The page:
oa Wits Journal of Clinical Medicine - A comparison between TTR and FIR as a measure of the quality of anticoagulation in patients with atrial fibrillation

Volume 1 Number 1
  • ISSN : 2618-0189
  • E-ISSN: 2618-0197



Background: Atrial fibrillation (AF) is a growing concern worldwide. In order to prevent AF-related adverse vascular events, adequate oral anticoagulation with warfarin is essential. The Rosendaal method has long been used to calculate time in therapeutic range (TTR) in clinical trials to assess the quality of anticoagulation but now suffers dwindling popularity due to its tedious method of calculation and inability to account for the duration spent in an out-of-range international normalized ratio (INR). Frequency in range (FIR) is being reassessed as to its value as it is easier to calculate.

We aimed to compare FIR and TTR (using the Rosendaal method) as a measure to assess the quality of anticoagulation with warfarin in a cohort of 102 consecutive patients with valvular and non-valvular AF at a tertiary South African hospital. Secondary objectives were to assess the predictive ability of FIR to categorize patients with a TTR ≥ 65% as well as to compare the CHA2DS2VASc and HASBLED scores with TTRs and FIRs.

Methods: We retrospectively analysed the INR values for all patients over a 2-year period and calculated both individual and overall mean TTR and FIR and assessed the agreement between these parameters.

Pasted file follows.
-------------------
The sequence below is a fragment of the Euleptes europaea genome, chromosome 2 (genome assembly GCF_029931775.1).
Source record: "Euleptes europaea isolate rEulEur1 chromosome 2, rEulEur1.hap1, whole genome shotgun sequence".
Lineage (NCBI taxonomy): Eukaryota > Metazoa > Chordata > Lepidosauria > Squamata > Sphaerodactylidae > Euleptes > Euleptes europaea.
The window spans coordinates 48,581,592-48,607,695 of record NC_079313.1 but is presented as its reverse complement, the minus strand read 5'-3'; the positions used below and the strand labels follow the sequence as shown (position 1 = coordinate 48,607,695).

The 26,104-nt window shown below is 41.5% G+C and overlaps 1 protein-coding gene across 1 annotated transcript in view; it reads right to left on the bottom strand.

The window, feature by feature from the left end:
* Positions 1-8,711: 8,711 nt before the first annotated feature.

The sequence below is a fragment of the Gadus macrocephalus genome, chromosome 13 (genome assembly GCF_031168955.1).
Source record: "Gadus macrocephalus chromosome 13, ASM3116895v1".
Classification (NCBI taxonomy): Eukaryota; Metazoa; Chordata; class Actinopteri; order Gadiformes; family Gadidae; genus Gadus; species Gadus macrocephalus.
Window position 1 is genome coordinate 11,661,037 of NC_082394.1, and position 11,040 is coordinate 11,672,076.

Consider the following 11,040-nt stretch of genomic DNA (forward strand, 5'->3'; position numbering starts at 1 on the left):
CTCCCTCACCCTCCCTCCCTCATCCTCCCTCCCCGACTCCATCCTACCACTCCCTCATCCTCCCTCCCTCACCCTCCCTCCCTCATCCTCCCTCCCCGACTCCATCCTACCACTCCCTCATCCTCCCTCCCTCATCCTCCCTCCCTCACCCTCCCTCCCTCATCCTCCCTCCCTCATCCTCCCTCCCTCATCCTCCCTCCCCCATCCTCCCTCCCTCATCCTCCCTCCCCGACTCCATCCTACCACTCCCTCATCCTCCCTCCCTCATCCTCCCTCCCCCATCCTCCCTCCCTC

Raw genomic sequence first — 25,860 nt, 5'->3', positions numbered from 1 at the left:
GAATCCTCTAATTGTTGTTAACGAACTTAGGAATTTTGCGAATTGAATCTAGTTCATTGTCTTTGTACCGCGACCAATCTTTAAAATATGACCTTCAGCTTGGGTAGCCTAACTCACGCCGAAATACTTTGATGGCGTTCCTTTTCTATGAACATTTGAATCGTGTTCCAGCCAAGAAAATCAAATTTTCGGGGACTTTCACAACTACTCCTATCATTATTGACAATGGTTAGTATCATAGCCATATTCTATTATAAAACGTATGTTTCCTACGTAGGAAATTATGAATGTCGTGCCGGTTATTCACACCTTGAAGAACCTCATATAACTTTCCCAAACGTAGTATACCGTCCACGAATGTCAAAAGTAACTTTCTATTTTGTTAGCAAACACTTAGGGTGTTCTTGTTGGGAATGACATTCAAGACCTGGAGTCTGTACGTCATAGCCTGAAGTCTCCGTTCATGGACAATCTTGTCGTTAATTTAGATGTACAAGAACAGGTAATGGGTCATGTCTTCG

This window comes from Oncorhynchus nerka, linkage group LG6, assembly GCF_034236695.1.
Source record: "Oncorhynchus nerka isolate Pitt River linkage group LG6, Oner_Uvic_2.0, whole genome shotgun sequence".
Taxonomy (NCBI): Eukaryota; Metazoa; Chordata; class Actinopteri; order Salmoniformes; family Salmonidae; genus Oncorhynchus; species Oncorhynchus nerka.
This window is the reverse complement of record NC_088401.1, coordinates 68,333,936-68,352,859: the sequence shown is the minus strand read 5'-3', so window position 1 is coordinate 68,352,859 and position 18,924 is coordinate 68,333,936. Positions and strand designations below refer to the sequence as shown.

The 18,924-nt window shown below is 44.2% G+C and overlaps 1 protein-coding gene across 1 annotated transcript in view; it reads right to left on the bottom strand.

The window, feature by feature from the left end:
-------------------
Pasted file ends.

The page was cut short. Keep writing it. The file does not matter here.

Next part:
Results: The mean overall TTR was 58.1% ± 16% and the mean FIR was 50.8% ± 16.7%. The mean TTR was significantly higher than the mean FIR (p < 0.0001). At the individual level, FIR was positively correlated with TTR in a linear fashion (r = 0.93, p < 0.001). However, the Bland–Altman method plot indicated lack of agreement between TTR and FIR, with a bias of 7.4% (95% CI: 6.1%–8.6%) and limits of agreement −4.6% to 19.3%, standard deviation (SD) = 6.1%. A cut-off value of FIR ≥ 53.3% was found to be a good predictor of TTR ≥65%.

Our study shows that although TTR and FIR are highly correlated with the individual INR levels, they are not equal. The two methods cannot be used interchangeably to assess warfarin control, and TTR should probably remain the gold standard.

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